I’m a little late in this tribute, but a family death, one beloved and too young, like Etta, derailed me, even as we honored this special man today at Algiers United Methodist Church, the church of my childhood, the altar where my parents said “I do,” and the backdrop of a recent murder/car-jacking.
New Orleans suffers under this murder-weight, as people add security and shake their fists. It’s Mardi Gras, and so we make excuses, explaining that it’s not the tourists in danger, but rather the criminals, as they battle each other. Yet there was nothing criminal about the man who died in front of his young sons, at the bus stop, by the church, in the vicinity of Martin Behrman School, named after the longest serving mayor (1904-1920) in New Orleans history, a school my father speaks of fondly as his alma mater.
Without romanticizing the tragedies, I still look at these events and wonder at their contribution to our character.
Consider Etta James. Born in Los Angeles to a 14 year-old mother and an unknown father, she basically raised herself, moving with the wrong crowds, embracing drug addictions, and living, more often than once, in prison.
Yet she sang with the raw and gritty power of those experiences — of spurned love, betrayal, and longing.
Other than “At Last,” I first heard Etta James on a store speaker in Seattle, Washington. It was 1999. George Rodrigue and I were on city number thirty-something of a two-month, fifty-city, nationwide book tour. We took advantage of small escapes, like, having arrived twenty minutes early at the bookstore, perusing the fifties memorabilia at the junk shop one block away.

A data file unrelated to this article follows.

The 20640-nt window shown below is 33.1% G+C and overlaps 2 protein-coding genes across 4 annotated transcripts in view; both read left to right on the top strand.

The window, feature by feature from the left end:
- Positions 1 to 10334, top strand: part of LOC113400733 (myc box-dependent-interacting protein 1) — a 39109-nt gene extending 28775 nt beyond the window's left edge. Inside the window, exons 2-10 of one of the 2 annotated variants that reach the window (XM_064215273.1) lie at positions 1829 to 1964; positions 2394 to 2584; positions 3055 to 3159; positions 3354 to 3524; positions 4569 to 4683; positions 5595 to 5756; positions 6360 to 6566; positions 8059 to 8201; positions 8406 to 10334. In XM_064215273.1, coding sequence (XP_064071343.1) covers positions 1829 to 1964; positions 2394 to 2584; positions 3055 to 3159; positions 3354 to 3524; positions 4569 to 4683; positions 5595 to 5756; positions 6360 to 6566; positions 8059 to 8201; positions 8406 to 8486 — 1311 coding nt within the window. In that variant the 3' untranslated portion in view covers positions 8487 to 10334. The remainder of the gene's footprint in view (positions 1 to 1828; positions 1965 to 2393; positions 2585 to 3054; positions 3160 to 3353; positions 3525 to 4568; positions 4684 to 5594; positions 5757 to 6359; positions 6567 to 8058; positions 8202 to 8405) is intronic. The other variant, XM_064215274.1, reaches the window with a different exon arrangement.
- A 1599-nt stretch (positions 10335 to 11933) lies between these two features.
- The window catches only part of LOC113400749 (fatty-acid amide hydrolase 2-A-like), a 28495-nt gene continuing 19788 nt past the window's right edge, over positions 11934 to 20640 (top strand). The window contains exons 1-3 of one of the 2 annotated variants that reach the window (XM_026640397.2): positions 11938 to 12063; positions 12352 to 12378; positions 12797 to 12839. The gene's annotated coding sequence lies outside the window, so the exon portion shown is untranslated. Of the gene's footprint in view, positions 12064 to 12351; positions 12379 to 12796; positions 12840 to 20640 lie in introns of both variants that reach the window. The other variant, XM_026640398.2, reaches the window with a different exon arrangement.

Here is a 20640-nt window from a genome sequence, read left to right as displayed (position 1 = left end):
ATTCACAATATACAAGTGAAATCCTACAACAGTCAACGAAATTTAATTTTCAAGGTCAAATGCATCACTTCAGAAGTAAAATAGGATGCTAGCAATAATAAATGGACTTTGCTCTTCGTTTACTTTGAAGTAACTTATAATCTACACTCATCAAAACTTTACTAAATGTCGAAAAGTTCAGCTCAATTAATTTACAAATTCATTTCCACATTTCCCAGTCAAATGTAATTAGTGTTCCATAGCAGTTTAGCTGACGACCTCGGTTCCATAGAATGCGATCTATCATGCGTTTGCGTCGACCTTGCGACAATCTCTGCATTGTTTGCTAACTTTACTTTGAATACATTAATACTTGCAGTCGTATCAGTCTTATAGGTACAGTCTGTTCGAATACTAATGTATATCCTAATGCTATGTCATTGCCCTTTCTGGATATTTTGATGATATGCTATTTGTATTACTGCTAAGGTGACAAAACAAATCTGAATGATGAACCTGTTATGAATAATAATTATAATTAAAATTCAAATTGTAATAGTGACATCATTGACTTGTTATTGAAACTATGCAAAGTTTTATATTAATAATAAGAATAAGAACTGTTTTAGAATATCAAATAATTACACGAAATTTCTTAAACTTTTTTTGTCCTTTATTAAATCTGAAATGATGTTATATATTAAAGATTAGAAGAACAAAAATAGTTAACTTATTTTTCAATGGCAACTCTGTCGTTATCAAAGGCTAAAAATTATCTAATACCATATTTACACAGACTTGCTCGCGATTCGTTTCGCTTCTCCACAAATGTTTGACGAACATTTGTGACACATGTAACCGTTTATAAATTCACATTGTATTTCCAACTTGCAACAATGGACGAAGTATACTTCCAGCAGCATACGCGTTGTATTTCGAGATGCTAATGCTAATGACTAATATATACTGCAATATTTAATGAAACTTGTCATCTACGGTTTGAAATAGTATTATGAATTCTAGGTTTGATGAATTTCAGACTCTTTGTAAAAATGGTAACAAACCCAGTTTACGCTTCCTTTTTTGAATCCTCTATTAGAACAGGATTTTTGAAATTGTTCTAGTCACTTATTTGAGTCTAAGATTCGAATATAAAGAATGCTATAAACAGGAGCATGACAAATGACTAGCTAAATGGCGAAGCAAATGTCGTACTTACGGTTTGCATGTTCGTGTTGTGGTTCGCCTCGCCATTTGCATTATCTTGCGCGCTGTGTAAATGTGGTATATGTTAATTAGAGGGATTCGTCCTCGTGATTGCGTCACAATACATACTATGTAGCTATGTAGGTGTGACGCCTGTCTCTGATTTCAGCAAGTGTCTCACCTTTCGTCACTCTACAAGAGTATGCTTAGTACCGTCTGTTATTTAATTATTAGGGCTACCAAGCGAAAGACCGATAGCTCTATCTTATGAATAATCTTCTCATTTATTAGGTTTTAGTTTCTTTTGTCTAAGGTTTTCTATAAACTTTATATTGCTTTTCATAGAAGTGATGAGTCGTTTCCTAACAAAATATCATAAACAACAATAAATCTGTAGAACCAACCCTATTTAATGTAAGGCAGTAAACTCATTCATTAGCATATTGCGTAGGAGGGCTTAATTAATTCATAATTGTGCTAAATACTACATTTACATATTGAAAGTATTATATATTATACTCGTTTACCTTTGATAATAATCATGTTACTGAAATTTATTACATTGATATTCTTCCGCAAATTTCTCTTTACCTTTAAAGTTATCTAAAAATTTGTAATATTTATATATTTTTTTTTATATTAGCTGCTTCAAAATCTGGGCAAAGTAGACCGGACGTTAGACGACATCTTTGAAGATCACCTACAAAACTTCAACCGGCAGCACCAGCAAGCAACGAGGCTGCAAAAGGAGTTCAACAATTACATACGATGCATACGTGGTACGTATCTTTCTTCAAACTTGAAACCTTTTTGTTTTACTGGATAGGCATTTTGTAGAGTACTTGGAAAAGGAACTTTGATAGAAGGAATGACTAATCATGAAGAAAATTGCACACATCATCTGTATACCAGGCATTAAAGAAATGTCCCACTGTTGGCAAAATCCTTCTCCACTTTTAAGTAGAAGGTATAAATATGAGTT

It was “Time After Time,” playing loudly, as though from the old juke box, that echoes in my memory, much like my mother recalling “Heartbreak Hotel” (the first time she heard Elvis), playing from the family radio as she stepped into a bath. I asked the Walter Matthau-looking man behind the desk,
“What’s that music?”
He handed me James’s latest CD, which I couldn’t buy fast enough. Soon after it was Mystery Lady and, of course, all of the old ones, that filled our music library and our home ever since.
In the mid-2000s, sometime before Hurricane Katrina, Etta James performed in New Orleans at the House of Blues. Despite his reluctance and unfamiliarity, my stepson joined us for the evening. James, it turns out, performed her first concert since having gastric bypass surgery. Apparently, after she kicked the drugs, her weight ballooned, sending her over 400 pounds. Now she stood on stage with a new body, a new attitude, and unprecedented sex appeal.
As this seventy year-old woman gyrated to her words, to the music, the emotion, and the sound of her own voice, I glanced at my blushing, twenty-one year old stepson. He stared, embarrassed. Like me, his dad, and everyone in the place, he was nothing short of turned on. He sang with us as we sang towards her, like she needed to hear it, because we wanted her happiness as much as she did…
“No, no no baby don’t do it
Don’t you do it
Stop the wedding
Oh don’t break two hearts.”
Etta James lives forever in the hearts of music lovers just as Tom McKinney, a dear man celebrated and mourned today at Algiers United Methodist Church, lives in the eyes and memories of his wife, children and grandchildren, and just as Harry “Mike” Ainsworth lives on through his young sons and the wounded community he loved.
Through their sacrifice, whether expressing unreservedly or loving unconditionally, we, hopefully, learn and grow in our humanity.
Wendy Rodrigue (a.k.a. Dolores Pepper)
-Blues for Etta artist Nancy Natale describes her artwork in her blog
-read Etta James's obituary in The Guardian